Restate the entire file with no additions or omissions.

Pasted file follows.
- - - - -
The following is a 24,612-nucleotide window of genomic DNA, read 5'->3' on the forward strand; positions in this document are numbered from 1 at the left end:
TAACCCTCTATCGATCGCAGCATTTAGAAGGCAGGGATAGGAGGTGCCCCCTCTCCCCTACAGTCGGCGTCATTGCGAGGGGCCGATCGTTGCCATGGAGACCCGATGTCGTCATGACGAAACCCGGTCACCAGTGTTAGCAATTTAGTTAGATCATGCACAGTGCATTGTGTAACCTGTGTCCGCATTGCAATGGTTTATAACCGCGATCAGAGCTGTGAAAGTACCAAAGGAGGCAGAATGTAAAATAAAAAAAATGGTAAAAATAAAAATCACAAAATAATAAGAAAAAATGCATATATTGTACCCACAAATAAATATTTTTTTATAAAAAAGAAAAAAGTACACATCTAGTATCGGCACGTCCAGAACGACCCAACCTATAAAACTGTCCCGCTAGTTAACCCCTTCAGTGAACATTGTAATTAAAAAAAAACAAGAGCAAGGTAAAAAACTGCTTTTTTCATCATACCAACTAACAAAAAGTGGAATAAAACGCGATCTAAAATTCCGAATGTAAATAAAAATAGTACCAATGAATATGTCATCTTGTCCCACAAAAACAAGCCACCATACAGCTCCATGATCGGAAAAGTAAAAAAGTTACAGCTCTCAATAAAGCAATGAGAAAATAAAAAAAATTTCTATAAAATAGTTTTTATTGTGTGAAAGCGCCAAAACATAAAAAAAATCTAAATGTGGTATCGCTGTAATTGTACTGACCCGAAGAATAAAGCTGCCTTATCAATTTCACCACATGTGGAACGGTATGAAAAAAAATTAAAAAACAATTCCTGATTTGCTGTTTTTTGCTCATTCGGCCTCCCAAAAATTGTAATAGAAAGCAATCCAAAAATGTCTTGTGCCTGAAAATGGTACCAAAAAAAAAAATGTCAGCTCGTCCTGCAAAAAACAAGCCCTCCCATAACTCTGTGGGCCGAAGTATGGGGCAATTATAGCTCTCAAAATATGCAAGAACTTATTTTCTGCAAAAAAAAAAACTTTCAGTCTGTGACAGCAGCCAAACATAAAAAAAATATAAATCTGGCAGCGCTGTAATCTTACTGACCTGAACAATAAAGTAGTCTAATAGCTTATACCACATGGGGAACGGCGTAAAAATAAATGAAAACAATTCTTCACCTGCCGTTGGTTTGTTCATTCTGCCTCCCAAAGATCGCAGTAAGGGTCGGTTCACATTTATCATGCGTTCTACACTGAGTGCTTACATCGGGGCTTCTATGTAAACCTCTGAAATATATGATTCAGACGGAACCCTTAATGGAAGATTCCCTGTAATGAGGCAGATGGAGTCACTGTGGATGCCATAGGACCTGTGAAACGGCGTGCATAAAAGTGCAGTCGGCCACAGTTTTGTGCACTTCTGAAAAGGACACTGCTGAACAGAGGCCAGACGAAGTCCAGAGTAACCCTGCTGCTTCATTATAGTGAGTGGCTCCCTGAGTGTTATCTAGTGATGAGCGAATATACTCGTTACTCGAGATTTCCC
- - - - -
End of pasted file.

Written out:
The following is a 24,612-nucleotide window of genomic DNA, read 5'->3' on the forward strand; positions in this document are numbered from 1 at the left end:
TAACCCTCTATCGATCGCAGCATTTAGAAGGCAGGGATAGGAGGTGCCCCCTCTCCCCTACAGTCGGCGTCATTGCGAGGGGCCGATCGTTGCCATGGAGACCCGATGTCGTCATGACGAAACCCGGTCACCAGTGTTAGCAATTTAGTTAGATCATGCACAGTGCATTGTGTAACCTGTGTCCGCATTGCAATGGTTTATAACCGCGATCAGAGCTGTGAAAGTACCAAAGGAGGCAGAATGTAAAATAAAAAAAATGGTAAAAATAAAAATCACAAAATAATAAGAAAAAATGCATATATTGTACCCACAAATAAATATTTTTTTATAAAAAAGAAAAAAGTACACATCTAGTATCGGCACGTCCAGAACGACCCAACCTATAAAACTGTCCCGCTAGTTAACCCCTTCAGTGAACATTGTAATTAAAAAAAAACAAGAGCAAGGTAAAAAACTGCTTTTTTCATCATACCAACTAACAAAAAGTGGAATAAAACGCGATCTAAAATTCCGAATGTAAATAAAAATAGTACCAATGAATATGTCATCTTGTCCCACAAAAACAAGCCACCATACAGCTCCATGATCGGAAAAGTAAAAAAGTTACAGCTCTCAATAAAGCAATGAGAAAATAAAAAAAATTTCTATAAAATAGTTTTTATTGTGTGAAAGCGCCAAAACATAAAAAAAATCTAAATGTGGTATCGCTGTAATTGTACTGACCCGAAGAATAAAGCTGCCTTATCAATTTCACCACATGTGGAACGGTATGAAAAAAAATTAAAAAACAATTCCTGATTTGCTGTTTTTTGCTCATTCGGCCTCCCAAAAATTGTAATAGAAAGCAATCCAAAAATGTCTTGTGCCTGAAAATGGTACCAAAAAAAAAAATGTCAGCTCGTCCTGCAAAAAACAAGCCCTCCCATAACTCTGTGGGCCGAAGTATGGGGCAATTATAGCTCTCAAAATATGCAAGAACTTATTTTCTGCAAAAAAAAAAACTTTCAGTCTGTGACAGCAGCCAAACATAAAAAAAATATAAATCTGGCAGCGCTGTAATCTTACTGACCTGAACAATAAAGTAGTCTAATAGCTTATACCACATGGGGAACGGCGTAAAAATAAATGAAAACAATTCTTCACCTGCCGTTGGTTTGTTCATTCTGCCTCCCAAAGATCGCAGTAAGGGTCGGTTCACATTTATCATGCGTTCTACACTGAGTGCTTACATCGGGGCTTCTATGTAAACCTCTGAAATATATGATTCAGACGGAACCCTTAATGGAAGATTCCCTGTAATGAGGCAGATGGAGTCACTGTGGATGCCATAGGACCTGTGAAACGGCGTGCATAAAAGTGCAGTCGGCCACAGTTTTGTGCACTTCTGAAAAGGACACTGCTGAACAGAGGCCAGACGAAGTCCAGAGTAACCCTGCTGCTTCATTATAGTGAGTGGCTCCCTGAGTGTTATCTAGTGATGAGCGAATATACTCGTTACTCGAGATTTCCC